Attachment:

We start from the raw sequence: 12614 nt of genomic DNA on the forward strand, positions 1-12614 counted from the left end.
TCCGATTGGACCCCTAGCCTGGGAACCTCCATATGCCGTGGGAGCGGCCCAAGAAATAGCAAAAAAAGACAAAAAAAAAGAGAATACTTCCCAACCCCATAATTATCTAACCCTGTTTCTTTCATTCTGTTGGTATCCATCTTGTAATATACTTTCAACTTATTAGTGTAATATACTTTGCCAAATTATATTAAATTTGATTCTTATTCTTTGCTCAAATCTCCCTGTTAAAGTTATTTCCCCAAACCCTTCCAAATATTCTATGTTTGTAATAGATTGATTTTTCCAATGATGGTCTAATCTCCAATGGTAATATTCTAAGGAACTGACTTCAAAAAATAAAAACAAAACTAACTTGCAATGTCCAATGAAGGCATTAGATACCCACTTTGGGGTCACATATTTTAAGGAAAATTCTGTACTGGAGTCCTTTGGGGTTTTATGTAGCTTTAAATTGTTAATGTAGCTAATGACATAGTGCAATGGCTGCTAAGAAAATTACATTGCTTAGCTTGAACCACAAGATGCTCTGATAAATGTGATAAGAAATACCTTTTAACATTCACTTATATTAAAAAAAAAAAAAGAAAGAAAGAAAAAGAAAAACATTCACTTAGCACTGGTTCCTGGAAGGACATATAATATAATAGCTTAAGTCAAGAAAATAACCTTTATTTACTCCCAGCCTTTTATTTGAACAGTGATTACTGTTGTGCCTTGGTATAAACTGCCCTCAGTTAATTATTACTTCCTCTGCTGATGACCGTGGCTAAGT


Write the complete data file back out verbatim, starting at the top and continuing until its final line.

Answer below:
We start from the raw sequence: 12614 nt of genomic DNA on the forward strand, positions 1-12614 counted from the left end.
TCCGATTGGACCCCTAGCCTGGGAACCTCCATATGCCGTGGGAGCGGCCCAAGAAATAGCAAAAAAAGACAAAAAAAAAGAGAATACTTCCCAACCCCATAATTATCTAACCCTGTTTCTTTCATTCTGTTGGTATCCATCTTGTAATATACTTTCAACTTATTAGTGTAATATACTTTGCCAAATTATATTAAATTTGATTCTTATTCTTTGCTCAAATCTCCCTGTTAAAGTTATTTCCCCAAACCCTTCCAAATATTCTATGTTTGTAATAGATTGATTTTTCCAATGATGGTCTAATCTCCAATGGTAATATTCTAAGGAACTGACTTCAAAAAATAAAAACAAAACTAACTTGCAATGTCCAATGAAGGCATTAGATACCCACTTTGGGGTCACATATTTTAAGGAAAATTCTGTACTGGAGTCCTTTGGGGTTTTATGTAGCTTTAAATTGTTAATGTAGCTAATGACATAGTGCAATGGCTGCTAAGAAAATTACATTGCTTAGCTTGAACCACAAGATGCTCTGATAAATGTGATAAGAAATACCTTTTAACATTCACTTATATTAAAAAAAAAAAAAGAAAGAAAGAAAAAGAAAAACATTCACTTAGCACTGGTTCCTGGAAGGACATATAATATAATAGCTTAAGTCAAGAAAATAACCTTTATTTACTCCCAGCCTTTTATTTGAACAGTGATTACTGTTGTGCCTTGGTATAAACTGCCCTCAGTTAATTATTACTTCCTCTGCTGATGACCGTGGCTAAGT